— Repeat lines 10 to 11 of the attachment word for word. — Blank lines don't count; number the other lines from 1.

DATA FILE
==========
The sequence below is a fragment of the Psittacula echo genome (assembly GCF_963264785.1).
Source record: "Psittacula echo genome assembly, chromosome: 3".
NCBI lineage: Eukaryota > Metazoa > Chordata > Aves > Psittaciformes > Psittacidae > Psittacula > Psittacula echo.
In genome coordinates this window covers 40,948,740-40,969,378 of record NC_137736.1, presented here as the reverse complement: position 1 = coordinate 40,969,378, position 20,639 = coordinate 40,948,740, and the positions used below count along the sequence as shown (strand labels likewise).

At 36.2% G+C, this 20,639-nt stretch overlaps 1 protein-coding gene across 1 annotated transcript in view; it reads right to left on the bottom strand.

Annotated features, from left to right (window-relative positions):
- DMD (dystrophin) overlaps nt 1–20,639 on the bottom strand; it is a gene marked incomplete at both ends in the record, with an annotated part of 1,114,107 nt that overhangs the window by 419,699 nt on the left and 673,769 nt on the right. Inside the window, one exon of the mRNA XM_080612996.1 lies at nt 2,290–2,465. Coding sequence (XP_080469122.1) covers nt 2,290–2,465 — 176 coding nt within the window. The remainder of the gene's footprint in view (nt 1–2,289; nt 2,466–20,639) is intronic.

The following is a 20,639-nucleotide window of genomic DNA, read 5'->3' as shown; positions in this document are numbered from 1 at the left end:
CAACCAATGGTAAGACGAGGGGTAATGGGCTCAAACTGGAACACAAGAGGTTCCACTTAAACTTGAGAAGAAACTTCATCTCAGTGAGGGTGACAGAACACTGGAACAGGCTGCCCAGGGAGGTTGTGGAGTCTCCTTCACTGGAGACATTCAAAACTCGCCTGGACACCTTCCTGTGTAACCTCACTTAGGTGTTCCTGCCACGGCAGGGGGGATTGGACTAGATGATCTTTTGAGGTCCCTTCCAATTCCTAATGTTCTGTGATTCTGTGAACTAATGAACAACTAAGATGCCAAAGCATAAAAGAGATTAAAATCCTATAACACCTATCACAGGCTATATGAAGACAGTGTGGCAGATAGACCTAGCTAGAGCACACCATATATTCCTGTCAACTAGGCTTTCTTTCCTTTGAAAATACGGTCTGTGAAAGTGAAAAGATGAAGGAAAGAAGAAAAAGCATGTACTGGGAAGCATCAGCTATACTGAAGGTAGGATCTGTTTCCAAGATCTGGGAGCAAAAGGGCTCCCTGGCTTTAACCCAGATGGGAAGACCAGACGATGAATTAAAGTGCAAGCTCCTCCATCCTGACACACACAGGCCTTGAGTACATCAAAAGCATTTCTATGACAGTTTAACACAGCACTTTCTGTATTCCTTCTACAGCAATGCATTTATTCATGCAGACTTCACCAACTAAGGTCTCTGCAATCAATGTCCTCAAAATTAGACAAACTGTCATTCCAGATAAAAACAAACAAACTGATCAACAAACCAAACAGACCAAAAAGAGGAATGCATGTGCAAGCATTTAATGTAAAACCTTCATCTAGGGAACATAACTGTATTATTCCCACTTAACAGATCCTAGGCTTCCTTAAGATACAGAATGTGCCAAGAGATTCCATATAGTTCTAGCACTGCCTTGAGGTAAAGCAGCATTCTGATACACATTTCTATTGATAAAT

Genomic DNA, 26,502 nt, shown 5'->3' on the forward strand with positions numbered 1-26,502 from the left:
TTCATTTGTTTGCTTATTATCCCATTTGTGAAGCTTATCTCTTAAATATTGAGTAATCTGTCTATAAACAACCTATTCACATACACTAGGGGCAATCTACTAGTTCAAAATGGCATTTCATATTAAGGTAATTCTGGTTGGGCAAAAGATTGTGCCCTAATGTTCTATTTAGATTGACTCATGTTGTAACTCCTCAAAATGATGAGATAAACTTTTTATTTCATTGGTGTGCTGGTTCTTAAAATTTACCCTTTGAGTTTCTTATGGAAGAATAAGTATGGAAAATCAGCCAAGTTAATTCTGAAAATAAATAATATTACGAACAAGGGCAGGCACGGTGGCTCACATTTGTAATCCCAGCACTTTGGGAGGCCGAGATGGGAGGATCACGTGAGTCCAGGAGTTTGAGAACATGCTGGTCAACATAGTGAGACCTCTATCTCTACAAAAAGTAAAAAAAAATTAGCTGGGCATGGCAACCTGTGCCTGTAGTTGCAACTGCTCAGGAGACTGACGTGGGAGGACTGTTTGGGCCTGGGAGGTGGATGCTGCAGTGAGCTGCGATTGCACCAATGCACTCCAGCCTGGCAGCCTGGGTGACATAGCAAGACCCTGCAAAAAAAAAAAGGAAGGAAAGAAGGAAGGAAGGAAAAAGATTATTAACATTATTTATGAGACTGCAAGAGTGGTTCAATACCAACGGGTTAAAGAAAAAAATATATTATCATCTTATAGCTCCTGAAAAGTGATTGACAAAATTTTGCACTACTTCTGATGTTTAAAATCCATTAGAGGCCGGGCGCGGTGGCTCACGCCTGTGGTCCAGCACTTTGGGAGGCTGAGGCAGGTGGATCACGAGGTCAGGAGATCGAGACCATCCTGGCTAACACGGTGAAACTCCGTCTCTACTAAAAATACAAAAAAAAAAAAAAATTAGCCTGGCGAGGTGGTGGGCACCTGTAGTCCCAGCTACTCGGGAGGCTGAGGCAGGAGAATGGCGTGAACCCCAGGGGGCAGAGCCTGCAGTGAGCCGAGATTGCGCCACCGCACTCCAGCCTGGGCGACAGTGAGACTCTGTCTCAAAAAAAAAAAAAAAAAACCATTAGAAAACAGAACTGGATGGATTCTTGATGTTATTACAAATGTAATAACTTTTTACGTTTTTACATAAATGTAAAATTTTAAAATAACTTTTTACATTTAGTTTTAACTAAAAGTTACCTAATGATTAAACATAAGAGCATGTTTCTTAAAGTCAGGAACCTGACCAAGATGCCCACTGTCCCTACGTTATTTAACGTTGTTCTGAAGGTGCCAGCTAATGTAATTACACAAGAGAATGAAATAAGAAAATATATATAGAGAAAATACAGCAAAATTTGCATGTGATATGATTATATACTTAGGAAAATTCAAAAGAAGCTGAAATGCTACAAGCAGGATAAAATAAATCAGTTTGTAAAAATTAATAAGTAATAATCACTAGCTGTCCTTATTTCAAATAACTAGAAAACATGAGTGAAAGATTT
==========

Genomic DNA, 26,502 nt, shown 5'->3' on the forward strand with positions numbered 1-26,502 from the left:
TTCATTTGTTTGCTTATTATCCCATTTGTGAAGCTTATCTCTTAAATATTGAGTAATCTGTCTATAAACAACCTATTCACATACACTAGGGGCAATCTACTAGTTCAAAATGGCATTTCATATTAAGGTAATTCTGGTTGGGCAAAAGATTGTGCCCTAATGTTCTATTTAGATTGACTCATGTTGTAACTCCTCAAAATGATGAGATAAACTTTTTATTTCATTGGTGTGCTGGTTCTTAAAATTTACCCTTTGAGTTTCTTATGGAAGAATAAGTATGGAAAATCAGCCAAGTTAATTCTGAAAATAAATAATATTACGAACAAGGGCAGGCACGGTGGCTCACATTTGTAATCCCAGCACTTTGGGAGGCCGAGATGGGAGGATCACGTGAGTCCAGGAGTTTGAGAACATGCTGGTCAACATAGTGAGACCTCTATCTCTACAAAAAGTAAAAAAAAATTAGCTGGGCATGGCAACCTGTGCCTGTAGTTGCAACTGCTCAGGAGACTGACGTGGGAGGACTGTTTGGGCCTGGGAGGTGGATGCTGCAGTGAGCTGCGATTGCACCAATGCACTCCAGCCTGGCAGCCTGGGTGACATAGCAAGACCCTGCAAAAAAAAAAAGGAAGGAAAGAAGGAAGGAAGGAAAAAGATTATTAACATTATTTATGAGACTGCAAGAGTGGTTCAATACCAACGGGTTAAAGAAAAAAATATATTATCATCTTATAGCTCCTGAAAAGTGATTGACAAAATTTTGCACTACTTCTGATGTTTAAAATCCATTAGAGGCCGGGCGCGGTGGCTCACGCCTGTGGTCCAGCACTTTGGGAGGCTGAGGCAGGTGGATCACGAGGTCAGGAGATCGAGACCATCCTGGCTAACACGGTGAAACTCCGTCTCTACTAAAAATACAAAAAAAAAAAAAAATTAGCCTGGCGAGGTGGTGGGCACCTGTAGTCCCAGCTACTCGGGAGGCTGAGGCAGGAGAATGGCGTGAACCCCAGGGGGCAGAGCCTGCAGTGAGCCGAGATTGCGCCACCGCACTCCAGCCTGGGCGACAGTGAGACTCTGTCTCAAAAAAAAAAAAAAAAAACCATTAGAAAACAGAACTGGATGGATTCTTGATGTTATTACAAATGTAATAACTTTTTACGTTTTTACATAAATGTAAAATTTTAAAATAACTTTTTACATTTAGTTTTAACTAAAAGTTACCTAATGATTAAACATAAGAGCATGTTTCTTAAAGTCAGGAACCTGACCAAGATGCCCACTGTCCCTACGTTATTTAACGTTGTTCTGAAGGTGCCAGCTAATGTAATTACACAAGAGAATGAAATAAGAAAATATATATAGAGAAAATACAGCAAAATTTGCATGTGATATGATTATATACTTAGGAAAATTCAAAAGAAGCTGAAATGCTACAAGCAGGATAAAATAAATCAGTTTGTAAAAATTAATAAGTAATAATCACTAGCTGTCCTTATTTCAAATAACTAGAAAACATGAGTGAAAGATTT